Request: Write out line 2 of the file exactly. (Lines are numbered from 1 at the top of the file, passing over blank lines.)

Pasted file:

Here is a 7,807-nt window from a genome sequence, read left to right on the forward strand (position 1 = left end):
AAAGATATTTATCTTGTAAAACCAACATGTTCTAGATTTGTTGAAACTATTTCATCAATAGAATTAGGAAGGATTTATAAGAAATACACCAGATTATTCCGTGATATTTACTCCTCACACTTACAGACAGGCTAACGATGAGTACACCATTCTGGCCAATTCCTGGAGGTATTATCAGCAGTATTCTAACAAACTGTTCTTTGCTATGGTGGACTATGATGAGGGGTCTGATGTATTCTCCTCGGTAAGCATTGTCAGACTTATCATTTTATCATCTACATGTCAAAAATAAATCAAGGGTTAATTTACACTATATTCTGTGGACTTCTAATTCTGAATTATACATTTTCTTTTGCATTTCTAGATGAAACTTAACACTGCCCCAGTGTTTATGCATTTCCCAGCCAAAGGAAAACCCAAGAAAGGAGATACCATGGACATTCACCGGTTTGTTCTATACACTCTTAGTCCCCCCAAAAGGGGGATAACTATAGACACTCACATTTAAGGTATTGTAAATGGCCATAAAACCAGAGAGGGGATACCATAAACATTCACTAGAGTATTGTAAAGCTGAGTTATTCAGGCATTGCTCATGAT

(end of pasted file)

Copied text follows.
AAAGATATTTATCTTGTAAAACCAACATGTTCTAGATTTGTTGAAACTATTTCATCAATAGAATTAGGAAGGATTTATAAGAAATACACCAGATTATTCCGTGATATTTACTCCTCACACTTACAGACAGGCTAACGATGAGTACACCATTCTGGCCAATTCCTGGAGGTATTATCAGCAGTATTCTAACAAACTGTTCTTTGCTATGGTGGACTATGATGAGGGGTCTGATGTATTCTCCTCGGTAAGCATTGTCAGACTTATCATTTTATCATCTACATGTCAAAAATAAATCAAGGGTTAATTTACACTATATTCTGTGGACTTCTAATTCTGAATTATACATTTTCTTTTGCATTTCTAGATGAAACTTAACACTGCCCCAGTGTTTATGCATTTCCCAGCCAAAGGAAAACCCAAGAAAGGAGATACCATGGACATTCACCGGTTTGTTCTATACACTCTTAGTCCCCCCAAAAGGGGGATAACTATAGACACTCACATTTAAGGTATTGTAAATGGCCATAAAACCAGAGAGGGGATACCATAAACATTCACTAGAGTATTGTAAAGCTGAGTTATTCAGGCATTGCTCATGAT